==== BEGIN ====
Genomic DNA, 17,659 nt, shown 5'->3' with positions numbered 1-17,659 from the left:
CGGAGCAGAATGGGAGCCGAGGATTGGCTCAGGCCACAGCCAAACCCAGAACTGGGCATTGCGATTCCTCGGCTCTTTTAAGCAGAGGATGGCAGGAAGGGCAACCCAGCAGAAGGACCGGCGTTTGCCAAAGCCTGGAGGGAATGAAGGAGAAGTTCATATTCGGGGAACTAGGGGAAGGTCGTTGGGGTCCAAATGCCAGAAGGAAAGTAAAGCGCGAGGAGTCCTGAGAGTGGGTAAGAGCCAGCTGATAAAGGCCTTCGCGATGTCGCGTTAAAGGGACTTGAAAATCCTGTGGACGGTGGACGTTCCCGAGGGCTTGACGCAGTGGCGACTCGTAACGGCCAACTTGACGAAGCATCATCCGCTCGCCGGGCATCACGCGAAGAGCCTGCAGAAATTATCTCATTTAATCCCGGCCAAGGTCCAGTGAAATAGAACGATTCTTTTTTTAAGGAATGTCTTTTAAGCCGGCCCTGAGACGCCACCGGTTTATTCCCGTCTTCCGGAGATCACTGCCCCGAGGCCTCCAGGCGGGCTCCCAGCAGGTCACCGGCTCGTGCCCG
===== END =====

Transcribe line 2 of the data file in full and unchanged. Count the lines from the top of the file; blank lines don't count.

CGGAGCAGAATGGGAGCCGAGGATTGGCTCAGGCCACAGCCAAACCCAGAACTGGGCATTGCGATTCCTCGGCTCTTTTAAGCAGAGGATGGCAGGAAGGGCAACCCAGCAGAAGGACCGGCGTTTGCCAAAGCCTGGAGGGAATGAAGGAGAAGTTCATATTCGGGGAACTAGGGGAAGGTCGTTGGGGTCCAAATGCCAGAAGGAAAGTAAAGCGCGAGGAGTCCTGAGAGTGGGTAAGAGCCAGCTGATAAAGGCCTTCGCGATGTCGCGTTAAAGGGACTTGAAAATCCTGTGGACGGTGGACGTTCCCGAGGGCTTGACGCAGTGGCGACTCGTAACGGCCAACTTGACGAAGCATCATCCGCTCGCCGGGCATCACGCGAAGAGCCTGCAGAAATTATCTCATTTAATCCCGGCCAAGGTCCAGTGAAATAGAACGATTCTTTTTTTAAGGAATGTCTTTTAAGCCGGCCCTGAGACGCCACCGGTTTATTCCCGTCTTCCGGAGATCACTGCCCCGAGGCCTCCAGGCGGGCTCCCAGCAGGTCACCGGCTCGTGCCCG